She awoke on Saturday morning feeling as gray and empty as the sky outside her window. She had a bunch of stuff to do today, but it would be just an empty person doing it.She didn’t know why she felt this way. Some days were worse than others. The grayness, the emptiness, as if she were just the dry hollow husk of something that was supposed to be a life.
Then her mother appeared at the bedroom door. Her father was looking over her mother’s shoulder. “Happy birthday, JoAnne,” said her mother brightly. “Today’s your big day.”
“You’re Sweet Sixteen now,” said her father, his voice filled with pride. “Happy birthday, Sweetheart.”
“Thanks,” she managed to say, sitting up in bed.
Her mother and father stepped into her room.
“We want to take you out to a farm today,” said her mother. “There is something special there, waiting for you.”
“The weather report on the radio calls for sunshine by noon,” said her father. “We thought we’d take a picnic.”
The gray, empty person regarded these two adults from a quiet distance. They wanted to take her to a farm, with a picnic basket, in the sunshine.
“All right,” she said. “What time do you want to go?”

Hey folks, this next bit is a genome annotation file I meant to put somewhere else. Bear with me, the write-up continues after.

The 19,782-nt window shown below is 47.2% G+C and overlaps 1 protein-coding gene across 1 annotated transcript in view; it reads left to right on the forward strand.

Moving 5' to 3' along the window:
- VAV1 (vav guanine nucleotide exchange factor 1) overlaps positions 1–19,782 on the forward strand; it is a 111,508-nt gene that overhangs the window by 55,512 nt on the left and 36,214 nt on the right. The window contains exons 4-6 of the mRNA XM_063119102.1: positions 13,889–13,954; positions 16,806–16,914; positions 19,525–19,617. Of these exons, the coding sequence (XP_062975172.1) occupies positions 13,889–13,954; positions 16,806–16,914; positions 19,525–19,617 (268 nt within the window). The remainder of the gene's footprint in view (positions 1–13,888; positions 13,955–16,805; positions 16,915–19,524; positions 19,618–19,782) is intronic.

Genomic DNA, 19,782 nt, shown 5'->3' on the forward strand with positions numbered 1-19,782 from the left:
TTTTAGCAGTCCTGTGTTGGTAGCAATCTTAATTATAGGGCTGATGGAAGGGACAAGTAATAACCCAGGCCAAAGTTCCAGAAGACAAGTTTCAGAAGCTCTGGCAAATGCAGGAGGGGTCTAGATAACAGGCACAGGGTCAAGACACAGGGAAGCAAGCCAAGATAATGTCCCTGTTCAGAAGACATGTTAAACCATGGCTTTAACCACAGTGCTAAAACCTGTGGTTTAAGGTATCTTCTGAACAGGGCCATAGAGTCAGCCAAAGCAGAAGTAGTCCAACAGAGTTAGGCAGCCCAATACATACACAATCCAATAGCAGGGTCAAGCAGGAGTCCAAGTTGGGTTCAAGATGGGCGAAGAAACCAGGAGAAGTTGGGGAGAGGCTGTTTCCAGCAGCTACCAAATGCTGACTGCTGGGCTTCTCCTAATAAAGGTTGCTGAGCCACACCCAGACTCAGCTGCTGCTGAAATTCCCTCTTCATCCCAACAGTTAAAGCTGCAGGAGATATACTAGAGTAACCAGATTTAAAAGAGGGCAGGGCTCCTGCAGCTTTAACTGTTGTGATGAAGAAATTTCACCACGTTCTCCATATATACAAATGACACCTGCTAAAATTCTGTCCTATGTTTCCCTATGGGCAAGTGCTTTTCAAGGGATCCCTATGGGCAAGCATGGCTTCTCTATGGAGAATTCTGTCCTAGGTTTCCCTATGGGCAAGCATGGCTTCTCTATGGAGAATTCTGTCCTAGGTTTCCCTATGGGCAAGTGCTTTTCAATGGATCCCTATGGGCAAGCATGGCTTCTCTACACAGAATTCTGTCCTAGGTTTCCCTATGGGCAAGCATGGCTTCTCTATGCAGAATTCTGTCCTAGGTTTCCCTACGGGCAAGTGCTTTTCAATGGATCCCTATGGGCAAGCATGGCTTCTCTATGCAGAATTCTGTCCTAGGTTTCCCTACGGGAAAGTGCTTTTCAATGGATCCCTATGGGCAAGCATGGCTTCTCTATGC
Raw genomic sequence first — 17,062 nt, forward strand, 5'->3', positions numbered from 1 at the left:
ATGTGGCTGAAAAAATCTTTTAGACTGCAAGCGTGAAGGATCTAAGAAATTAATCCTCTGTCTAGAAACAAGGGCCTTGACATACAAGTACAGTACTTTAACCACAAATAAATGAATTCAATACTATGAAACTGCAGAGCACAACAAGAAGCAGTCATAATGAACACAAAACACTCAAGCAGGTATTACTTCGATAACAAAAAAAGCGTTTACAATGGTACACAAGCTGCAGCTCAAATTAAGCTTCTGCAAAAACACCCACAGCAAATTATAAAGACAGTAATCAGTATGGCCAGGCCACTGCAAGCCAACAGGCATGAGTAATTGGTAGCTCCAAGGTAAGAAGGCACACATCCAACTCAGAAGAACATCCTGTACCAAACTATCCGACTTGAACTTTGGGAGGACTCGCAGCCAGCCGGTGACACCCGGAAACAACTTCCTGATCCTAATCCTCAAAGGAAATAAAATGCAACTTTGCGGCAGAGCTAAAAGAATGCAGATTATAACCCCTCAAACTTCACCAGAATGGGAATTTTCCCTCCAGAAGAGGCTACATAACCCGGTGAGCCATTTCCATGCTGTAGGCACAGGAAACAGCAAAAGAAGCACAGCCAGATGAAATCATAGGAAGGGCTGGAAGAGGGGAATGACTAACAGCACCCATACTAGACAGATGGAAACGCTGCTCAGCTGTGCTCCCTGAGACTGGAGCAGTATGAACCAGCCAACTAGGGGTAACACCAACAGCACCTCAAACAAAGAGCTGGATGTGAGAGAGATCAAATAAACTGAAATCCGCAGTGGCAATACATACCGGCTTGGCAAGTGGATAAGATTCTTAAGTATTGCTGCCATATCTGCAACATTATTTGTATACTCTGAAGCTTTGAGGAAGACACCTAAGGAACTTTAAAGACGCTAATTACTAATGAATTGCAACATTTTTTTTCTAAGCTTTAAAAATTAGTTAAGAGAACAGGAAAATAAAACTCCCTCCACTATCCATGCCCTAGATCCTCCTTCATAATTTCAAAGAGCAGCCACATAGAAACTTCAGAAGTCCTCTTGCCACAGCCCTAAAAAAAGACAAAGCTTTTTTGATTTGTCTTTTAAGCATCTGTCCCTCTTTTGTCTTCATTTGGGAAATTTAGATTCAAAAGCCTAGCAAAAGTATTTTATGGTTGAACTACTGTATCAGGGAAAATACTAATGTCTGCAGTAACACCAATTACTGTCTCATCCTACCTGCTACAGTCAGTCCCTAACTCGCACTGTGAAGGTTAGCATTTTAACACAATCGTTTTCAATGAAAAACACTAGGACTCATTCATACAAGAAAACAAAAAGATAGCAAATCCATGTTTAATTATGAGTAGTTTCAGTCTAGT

“How about first I make some pancakes?” suggested her father. “Then we roll by ten.”
She could see that her mother and father were delighted that she had agreed to come with them. She liked to see them happy together. They both worked so hard at their jobs, and they were usually so tired. Now they wanted a picnic in the sunshine. A birthday picnic.
Sixteen. And very empty, very gray.
They drove in her father’s red Jeep—she in the passenger seat up front, her mother in the back seat, her father very chipper as he followed the country roads—for about half an hour, then they turned into a farm with acres of tall, brown corn.
Tall from a good summer, brown because it was early autumn now.
Her father followed a long driveway between vast fields of corn, to a two-story farmhouse, white with red trim. She and her mother and father were greeted by a young farmer and his wife, and their two small kids, and some goats.
But they hadn’t come to see the goats.
The farmer, Wayne, and his wife, Mary, their little boy on his father’s shoulders, their little girl on her mother’s shoulders, now led JoAnne and her parents to a field much smaller than the fields of corn, a field filled with neat rows of what she knew were some sort of solar panels.
The sun was just beginning to break through the clouds—she could see scattered patches of blue overhead—when she heard Mary say, “These are Trackers, JoAnne. They can swing back and forth, and they can tilt up and tilt down, so that they track the sun from dawn to dusk.”
She saw that, yes, all of the Trackers held their solar panels flat toward the sun. The way she would hold her hand up to the sun, if she wanted to warm her palm and fingers.